The Book of Human Emotions: From Ambiguphobia to Umpty - 154 Words from Around the World for How We Feel - Tiffany Watt Smith 2016


The more reason deters us from the brink the more impetuously we approach it.

—Edgar Allan Poe, “The Imp of the Perverse”

It’s senseless. It’s bloody-minded. To ignore our bank statements, or let the dishes fester, or go out drinking when a deadline looms. We know we’re the only ones who’ll suffer for it. Yet, in that moment of perverse triumph, it’s hard to miss the swagger in our step.

Fifty years before Freud would trace such wayward desires to the murky depths of the subconscious, the American master of the macabre Edgar Allan Poe came up with an even more tantalizing idea: a mischievous demon called the Imp of the Perverse. It’s this imp who lures us into the most self-destructive of acts, tempting us to ignore our responsibilities, or tricking us into confessing our crimes, or leading us to the edge of the precipice and urging us to jump…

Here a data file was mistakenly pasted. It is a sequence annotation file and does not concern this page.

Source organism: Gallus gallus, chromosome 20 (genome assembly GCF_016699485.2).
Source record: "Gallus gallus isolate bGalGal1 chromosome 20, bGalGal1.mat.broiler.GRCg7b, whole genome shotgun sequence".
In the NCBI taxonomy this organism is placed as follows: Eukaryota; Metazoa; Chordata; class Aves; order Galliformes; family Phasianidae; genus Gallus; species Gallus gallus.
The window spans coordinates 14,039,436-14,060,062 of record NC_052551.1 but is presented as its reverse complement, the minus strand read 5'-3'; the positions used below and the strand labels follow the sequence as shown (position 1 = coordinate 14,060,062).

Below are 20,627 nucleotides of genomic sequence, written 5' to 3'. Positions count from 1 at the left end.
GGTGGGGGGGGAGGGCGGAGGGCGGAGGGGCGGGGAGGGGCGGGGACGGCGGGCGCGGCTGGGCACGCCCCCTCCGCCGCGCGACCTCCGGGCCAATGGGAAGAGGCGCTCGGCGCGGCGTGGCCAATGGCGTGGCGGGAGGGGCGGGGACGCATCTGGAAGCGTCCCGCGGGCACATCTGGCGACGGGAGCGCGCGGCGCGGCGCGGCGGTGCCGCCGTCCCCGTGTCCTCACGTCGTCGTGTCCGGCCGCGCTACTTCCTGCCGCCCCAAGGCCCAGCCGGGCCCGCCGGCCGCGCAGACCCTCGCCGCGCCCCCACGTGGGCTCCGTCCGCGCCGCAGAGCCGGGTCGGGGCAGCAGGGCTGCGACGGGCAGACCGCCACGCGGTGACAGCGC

For other imps who implant emotions, see: ACEDIA and TERROR.

For other reasons to leap, see: L’APPEL DU VIDE and LITOST.